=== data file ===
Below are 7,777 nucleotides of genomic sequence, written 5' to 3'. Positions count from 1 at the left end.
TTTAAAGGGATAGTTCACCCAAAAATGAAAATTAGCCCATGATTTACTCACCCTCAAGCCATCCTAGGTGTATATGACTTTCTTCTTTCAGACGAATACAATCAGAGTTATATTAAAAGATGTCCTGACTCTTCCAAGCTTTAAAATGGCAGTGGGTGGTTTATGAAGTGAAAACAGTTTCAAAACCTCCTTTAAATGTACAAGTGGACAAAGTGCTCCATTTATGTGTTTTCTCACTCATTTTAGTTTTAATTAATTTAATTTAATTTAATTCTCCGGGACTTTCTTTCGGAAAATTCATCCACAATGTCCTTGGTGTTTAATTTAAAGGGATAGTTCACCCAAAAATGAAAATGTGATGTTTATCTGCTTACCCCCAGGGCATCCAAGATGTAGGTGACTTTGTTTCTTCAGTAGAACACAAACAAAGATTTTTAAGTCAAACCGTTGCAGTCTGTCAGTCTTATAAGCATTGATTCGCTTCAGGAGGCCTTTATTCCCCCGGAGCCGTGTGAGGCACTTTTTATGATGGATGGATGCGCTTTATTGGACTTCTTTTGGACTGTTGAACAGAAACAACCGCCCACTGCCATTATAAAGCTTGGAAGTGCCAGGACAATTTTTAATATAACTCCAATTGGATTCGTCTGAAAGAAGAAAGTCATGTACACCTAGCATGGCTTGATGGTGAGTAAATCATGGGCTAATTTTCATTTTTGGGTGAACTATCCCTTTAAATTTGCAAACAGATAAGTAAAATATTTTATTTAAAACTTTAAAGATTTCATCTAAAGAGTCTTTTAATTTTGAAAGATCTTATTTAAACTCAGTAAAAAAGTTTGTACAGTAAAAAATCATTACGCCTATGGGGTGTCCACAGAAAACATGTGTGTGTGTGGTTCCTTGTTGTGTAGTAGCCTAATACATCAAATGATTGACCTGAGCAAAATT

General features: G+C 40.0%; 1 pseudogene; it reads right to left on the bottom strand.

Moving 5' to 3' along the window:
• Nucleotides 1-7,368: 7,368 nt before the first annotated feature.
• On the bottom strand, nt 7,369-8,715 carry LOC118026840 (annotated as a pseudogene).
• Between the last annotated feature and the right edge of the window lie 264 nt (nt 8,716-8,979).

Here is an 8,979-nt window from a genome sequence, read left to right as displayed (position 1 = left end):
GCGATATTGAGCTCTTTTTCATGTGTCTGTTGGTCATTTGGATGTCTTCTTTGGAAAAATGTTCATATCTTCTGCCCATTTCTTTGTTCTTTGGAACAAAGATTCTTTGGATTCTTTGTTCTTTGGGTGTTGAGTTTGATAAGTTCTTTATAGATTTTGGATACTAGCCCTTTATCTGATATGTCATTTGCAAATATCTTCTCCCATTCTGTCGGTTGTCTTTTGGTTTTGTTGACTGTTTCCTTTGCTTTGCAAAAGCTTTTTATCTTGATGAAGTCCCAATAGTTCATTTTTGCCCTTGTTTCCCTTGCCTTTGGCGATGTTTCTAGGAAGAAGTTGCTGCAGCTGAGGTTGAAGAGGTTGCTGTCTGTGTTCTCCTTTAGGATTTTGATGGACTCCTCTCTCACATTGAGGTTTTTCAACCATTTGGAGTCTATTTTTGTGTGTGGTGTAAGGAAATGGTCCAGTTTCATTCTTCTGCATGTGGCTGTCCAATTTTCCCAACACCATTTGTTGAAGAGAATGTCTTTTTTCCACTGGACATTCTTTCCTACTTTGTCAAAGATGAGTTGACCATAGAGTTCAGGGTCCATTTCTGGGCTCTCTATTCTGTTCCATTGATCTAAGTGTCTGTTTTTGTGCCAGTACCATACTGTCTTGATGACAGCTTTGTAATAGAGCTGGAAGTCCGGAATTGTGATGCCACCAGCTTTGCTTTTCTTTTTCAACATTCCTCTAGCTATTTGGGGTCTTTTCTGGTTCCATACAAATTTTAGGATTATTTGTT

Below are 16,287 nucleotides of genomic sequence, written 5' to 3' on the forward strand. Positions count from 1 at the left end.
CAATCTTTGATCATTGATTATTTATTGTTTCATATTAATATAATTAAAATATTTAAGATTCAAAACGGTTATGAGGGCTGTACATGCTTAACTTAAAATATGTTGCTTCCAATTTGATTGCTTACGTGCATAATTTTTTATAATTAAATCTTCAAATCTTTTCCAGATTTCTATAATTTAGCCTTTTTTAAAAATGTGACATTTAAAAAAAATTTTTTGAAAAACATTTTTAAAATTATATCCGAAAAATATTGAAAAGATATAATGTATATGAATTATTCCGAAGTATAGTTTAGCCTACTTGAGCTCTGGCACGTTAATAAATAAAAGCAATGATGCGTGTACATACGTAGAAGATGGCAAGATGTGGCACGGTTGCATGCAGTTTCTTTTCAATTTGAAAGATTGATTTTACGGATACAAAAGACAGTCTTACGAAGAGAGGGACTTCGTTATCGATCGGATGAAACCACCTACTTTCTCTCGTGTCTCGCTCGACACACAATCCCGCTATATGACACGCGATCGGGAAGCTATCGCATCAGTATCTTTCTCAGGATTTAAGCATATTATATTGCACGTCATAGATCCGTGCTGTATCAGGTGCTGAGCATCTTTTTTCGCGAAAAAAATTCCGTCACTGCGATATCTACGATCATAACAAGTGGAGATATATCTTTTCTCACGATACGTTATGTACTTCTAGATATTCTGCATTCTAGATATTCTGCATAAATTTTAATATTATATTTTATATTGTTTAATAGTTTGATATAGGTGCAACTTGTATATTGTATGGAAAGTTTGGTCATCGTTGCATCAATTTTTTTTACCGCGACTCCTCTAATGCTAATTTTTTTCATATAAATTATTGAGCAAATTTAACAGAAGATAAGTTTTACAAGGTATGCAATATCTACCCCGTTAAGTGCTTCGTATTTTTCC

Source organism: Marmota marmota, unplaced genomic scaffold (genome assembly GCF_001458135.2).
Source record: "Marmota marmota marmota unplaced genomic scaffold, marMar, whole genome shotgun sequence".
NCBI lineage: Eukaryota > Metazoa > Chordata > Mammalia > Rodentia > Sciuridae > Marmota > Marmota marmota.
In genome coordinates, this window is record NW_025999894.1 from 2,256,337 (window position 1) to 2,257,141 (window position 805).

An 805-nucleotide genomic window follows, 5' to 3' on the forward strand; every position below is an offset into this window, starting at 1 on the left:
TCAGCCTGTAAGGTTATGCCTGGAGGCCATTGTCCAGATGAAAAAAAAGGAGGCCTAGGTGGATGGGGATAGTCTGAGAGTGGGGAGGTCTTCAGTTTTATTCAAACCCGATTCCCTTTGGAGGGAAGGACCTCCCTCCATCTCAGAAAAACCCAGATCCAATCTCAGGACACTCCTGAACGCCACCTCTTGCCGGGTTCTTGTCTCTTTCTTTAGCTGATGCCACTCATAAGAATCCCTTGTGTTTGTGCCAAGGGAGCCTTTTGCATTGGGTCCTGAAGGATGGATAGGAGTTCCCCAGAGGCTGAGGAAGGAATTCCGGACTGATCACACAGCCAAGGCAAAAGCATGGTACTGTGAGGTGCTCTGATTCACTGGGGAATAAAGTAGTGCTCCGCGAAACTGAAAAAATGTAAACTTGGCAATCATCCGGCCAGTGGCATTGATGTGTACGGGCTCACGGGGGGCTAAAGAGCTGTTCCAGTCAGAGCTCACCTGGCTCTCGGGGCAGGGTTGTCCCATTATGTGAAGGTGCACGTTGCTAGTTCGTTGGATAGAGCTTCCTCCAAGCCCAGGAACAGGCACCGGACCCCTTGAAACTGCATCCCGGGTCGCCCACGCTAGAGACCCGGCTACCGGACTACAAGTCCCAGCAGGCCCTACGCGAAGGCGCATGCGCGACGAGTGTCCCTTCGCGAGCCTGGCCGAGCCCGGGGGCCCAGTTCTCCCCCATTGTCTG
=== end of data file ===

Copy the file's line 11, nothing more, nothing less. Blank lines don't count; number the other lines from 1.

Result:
CAATCTTTGATCATTGATTATTTATTGTTTCATATTAATATAATTAAAATATTTAAGATTCAAAACGGTTATGAGGGCTGTACATGCTTAACTTAAAATATGTTGCTTCCAATTTGATTGCTTACGTGCATAATTTTTTATAATTAAATCTTCAAATCTTTTCCAGATTTCTATAATTTAGCCTTTTTTAAAAATGTGACATTTAAAAAAAATTTTTTGAAAAACATTTTTAAAATTATATCCGAAAAATATTGAAAAGATATAATGTATATGAATTATTCCGAAGTATAGTTTAGCCTACTTGAGCTCTGGCACGTTAATAAATAAAAGCAATGATGCGTGTACATACGTAGAAGATGGCAAGATGTGGCACGGTTGCATGCAGTTTCTTTTCAATTTGAAAGATTGATTTTACGGATACAAAAGACAGTCTTACGAAGAGAGGGACTTCGTTATCGATCGGATGAAACCACCTACTTTCTCTCGTGTCTCGCTCGACACACAATCCCGCTATATGACACGCGATCGGGAAGCTATCGCATCAGTATCTTTCTCAGGATTTAAGCATATTATATTGCACGTCATAGATCCGTGCTGTATCAGGTGCTGAGCATCTTTTTTCGCGAAAAAAATTCCGTCACTGCGATATCTACGATCATAACAAGTGGAGATATATCTTTTCTCACGATACGTTATGTACTTCTAGATATTCTGCATTCTAGATATTCTGCATAAATTTTAATATTATATTTTATATTGTTTAATAGTTTGATATAGGTGCAACTTGTATATTGTATGGAAAGTTTGGTCATCGTTGCATCAATTTTTTTTACCGCGACTCCTCTAATGCTAATTTTTTTCATATAAATTATTGAGCAAATTTAACAGAAGATAAGTTTTACAAGGTATGCAATATCTACCCCGTTAAGTGCTTCGTATTTTTCC